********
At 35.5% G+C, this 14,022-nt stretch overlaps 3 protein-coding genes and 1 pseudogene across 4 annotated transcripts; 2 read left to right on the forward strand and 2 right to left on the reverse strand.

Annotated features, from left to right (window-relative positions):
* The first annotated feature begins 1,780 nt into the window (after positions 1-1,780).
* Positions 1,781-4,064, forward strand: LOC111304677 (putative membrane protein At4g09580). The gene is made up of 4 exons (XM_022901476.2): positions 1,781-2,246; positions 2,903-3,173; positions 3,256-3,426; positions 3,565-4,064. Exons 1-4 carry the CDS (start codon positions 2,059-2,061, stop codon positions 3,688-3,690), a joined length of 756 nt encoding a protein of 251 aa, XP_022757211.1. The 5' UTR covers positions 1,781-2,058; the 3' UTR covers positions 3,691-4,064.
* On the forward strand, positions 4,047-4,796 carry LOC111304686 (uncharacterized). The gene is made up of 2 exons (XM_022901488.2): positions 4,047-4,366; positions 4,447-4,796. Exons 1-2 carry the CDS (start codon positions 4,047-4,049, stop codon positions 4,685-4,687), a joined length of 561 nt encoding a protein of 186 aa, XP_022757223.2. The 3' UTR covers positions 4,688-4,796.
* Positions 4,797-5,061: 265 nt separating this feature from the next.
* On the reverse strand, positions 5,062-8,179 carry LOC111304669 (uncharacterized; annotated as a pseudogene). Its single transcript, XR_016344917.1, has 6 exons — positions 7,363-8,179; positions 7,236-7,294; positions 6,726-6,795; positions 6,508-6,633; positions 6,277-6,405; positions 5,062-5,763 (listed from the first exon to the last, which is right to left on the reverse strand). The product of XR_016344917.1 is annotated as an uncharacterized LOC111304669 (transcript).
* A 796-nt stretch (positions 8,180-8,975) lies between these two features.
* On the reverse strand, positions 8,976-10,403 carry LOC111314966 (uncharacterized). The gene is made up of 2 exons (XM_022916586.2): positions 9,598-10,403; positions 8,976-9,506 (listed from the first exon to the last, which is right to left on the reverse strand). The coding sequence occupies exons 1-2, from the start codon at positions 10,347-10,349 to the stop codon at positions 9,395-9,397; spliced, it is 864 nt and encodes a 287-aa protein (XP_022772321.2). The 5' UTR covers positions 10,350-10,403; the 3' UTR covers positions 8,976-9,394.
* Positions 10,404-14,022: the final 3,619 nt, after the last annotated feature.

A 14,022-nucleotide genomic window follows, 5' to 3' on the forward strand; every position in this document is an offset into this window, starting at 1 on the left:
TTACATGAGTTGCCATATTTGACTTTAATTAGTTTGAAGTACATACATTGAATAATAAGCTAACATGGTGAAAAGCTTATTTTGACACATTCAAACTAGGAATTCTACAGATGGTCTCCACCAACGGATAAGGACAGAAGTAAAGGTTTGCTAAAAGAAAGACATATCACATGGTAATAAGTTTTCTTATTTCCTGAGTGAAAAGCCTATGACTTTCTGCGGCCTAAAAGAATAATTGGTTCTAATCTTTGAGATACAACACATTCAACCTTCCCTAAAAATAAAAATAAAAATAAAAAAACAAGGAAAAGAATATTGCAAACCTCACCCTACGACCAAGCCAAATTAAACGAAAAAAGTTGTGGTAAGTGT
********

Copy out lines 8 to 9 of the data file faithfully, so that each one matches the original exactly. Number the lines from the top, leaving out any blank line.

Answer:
* A 796-nt stretch (positions 8,180-8,975) lies between these two features.
* On the reverse strand, positions 8,976-10,403 carry LOC111314966 (uncharacterized). The gene is made up of 2 exons (XM_022916586.2): positions 9,598-10,403; positions 8,976-9,506 (listed from the first exon to the last, which is right to left on the reverse strand). The coding sequence occupies exons 1-2, from the start codon at positions 10,347-10,349 to the stop codon at positions 9,395-9,397; spliced, it is 864 nt and encodes a 287-aa protein (XP_022772321.2). The 5' UTR covers positions 10,350-10,403; the 3' UTR covers positions 8,976-9,394.